Dia de los Muertos

What do Halloween, Day of the Dead and All Saints Day have in common? They each transform the taboo around talking about death. 

Bryan Keith Thomas

On the December 31st edition of  Your Call, we’ll revisit our  conversation with artists about the 21st annual Oakland Museum’s Day of the Dead exhibition, Rituals + Remembrance.

If you’re looking for suggestions of interesting things to do around the Bay Area this weekend, search no further, we’ve collected a few recommendations just for our KALW audience.

In our preparations for this weekend’s spooky celebrations, we’ve chosen a few top shelf activities and events to do around our Bay Area.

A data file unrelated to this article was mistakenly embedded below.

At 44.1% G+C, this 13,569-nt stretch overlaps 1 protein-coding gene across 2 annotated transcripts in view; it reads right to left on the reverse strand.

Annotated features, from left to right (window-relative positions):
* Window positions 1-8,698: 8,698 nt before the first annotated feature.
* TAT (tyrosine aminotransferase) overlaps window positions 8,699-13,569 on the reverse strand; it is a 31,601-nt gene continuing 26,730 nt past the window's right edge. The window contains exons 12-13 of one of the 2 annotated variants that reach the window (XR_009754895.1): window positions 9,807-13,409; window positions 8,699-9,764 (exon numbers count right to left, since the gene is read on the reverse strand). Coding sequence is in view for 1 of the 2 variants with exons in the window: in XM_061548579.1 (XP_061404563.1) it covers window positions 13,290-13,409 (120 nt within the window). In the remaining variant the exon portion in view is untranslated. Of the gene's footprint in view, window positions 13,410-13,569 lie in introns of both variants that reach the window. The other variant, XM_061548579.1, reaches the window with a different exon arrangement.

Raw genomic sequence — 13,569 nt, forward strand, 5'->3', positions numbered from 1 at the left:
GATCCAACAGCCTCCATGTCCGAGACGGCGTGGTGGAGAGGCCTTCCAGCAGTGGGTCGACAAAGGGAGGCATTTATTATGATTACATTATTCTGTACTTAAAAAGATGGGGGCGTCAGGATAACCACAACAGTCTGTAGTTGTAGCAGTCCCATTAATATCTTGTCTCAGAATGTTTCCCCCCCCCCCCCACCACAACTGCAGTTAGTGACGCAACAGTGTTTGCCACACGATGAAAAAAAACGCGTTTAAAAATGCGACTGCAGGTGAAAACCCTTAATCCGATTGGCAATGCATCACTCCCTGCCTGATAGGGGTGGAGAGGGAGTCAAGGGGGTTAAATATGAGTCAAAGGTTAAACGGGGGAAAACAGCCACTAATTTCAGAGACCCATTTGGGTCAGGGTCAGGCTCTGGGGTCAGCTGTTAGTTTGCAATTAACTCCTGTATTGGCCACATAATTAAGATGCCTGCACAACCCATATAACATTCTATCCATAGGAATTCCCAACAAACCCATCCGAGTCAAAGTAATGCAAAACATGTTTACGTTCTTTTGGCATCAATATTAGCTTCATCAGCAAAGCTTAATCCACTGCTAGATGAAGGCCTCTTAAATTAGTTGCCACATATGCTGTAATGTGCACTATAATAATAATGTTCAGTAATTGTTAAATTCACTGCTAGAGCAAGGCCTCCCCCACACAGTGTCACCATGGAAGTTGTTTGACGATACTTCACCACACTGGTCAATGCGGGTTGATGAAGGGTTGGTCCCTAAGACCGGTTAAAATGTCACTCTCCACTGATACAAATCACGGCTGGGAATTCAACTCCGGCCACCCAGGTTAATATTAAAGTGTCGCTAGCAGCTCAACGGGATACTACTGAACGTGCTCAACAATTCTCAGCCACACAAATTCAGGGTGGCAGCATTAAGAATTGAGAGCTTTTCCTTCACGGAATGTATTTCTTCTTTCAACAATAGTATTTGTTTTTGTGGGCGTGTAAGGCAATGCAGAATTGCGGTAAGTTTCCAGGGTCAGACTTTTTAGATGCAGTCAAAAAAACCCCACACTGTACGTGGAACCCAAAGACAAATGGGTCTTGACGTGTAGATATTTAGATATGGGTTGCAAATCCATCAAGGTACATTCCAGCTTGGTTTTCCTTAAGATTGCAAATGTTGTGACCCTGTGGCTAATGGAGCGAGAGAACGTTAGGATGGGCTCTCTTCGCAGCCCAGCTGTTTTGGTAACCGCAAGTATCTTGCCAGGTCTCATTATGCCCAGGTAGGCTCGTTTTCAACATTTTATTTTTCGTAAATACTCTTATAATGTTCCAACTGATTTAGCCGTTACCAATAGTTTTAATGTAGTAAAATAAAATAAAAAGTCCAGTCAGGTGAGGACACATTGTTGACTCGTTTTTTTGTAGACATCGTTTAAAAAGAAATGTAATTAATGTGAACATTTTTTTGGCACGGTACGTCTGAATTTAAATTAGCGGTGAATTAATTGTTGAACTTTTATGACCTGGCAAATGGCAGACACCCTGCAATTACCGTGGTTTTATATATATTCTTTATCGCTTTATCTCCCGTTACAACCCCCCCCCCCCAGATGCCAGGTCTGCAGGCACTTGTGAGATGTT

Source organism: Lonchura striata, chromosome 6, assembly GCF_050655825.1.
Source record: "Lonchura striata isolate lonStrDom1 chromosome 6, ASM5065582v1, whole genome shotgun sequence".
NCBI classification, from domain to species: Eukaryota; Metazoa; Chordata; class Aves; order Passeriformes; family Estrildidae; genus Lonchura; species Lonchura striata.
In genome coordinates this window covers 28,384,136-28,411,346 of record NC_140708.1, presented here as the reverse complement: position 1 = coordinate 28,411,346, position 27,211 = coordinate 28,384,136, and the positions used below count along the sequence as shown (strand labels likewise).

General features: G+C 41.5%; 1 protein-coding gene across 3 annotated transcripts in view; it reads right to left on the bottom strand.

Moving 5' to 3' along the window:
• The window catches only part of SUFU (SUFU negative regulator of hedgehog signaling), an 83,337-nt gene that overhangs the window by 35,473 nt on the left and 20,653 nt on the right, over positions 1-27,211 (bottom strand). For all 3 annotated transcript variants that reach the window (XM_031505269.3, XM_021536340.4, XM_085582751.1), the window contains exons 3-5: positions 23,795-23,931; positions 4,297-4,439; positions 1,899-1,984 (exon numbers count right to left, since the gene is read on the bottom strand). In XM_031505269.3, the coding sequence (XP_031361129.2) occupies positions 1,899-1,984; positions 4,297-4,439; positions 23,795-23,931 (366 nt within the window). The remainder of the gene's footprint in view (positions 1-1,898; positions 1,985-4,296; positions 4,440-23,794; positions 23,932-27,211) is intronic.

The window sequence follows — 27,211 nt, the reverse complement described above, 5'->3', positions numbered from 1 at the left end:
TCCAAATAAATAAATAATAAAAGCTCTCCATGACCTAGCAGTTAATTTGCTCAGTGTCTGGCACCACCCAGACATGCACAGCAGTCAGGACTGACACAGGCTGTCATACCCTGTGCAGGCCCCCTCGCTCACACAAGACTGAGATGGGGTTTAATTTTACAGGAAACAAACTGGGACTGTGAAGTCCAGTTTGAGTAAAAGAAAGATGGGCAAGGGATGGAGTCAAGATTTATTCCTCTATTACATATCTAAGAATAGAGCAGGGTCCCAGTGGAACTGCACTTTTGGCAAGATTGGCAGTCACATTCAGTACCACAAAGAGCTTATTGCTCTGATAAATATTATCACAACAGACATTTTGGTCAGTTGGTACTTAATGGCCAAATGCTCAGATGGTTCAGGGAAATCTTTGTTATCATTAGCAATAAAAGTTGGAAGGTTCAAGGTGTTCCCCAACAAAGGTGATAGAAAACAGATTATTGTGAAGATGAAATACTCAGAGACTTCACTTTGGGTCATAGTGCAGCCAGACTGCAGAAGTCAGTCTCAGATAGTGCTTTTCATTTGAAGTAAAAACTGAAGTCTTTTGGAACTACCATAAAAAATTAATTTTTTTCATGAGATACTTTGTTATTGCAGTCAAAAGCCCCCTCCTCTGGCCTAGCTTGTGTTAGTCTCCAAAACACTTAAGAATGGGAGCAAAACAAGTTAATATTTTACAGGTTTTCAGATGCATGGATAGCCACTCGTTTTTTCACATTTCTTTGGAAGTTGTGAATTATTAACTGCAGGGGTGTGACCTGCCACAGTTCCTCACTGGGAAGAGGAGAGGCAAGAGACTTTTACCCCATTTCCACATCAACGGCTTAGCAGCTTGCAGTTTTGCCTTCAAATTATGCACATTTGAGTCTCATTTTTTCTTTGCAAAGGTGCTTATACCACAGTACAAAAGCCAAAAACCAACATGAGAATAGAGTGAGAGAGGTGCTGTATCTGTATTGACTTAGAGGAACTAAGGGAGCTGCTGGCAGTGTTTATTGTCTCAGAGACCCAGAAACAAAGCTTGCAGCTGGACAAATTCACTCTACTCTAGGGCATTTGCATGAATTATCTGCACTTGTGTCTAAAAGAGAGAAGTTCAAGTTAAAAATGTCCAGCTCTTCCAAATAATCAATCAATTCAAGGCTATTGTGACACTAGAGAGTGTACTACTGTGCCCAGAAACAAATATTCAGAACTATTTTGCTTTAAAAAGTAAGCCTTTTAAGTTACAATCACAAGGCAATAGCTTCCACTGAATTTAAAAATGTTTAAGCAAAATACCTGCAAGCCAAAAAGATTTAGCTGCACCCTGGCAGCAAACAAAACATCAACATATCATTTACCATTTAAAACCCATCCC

Leila Day

If you walk down Mission Street this weekend you’ll see family members holding pictures of loved ones in one hand and candles in another. You may see ofrendas--small altars set up to pay tribute to people who have passed away. It’s a tradition that’s been present in the Mission for years, but how it’s celebrated depends on who you ask.

There are ghosts and skeletons everywhere you look on Halloween. But for many cultures the more serious commemoration of the dead takes place the next day, November 1. It’s known as el Dia de los Muertos in Latin cultures – the Day of the Dead – when parades, elaborate skeleton costumes, and temporary altars are built to honor ancestors and those who have recently passed.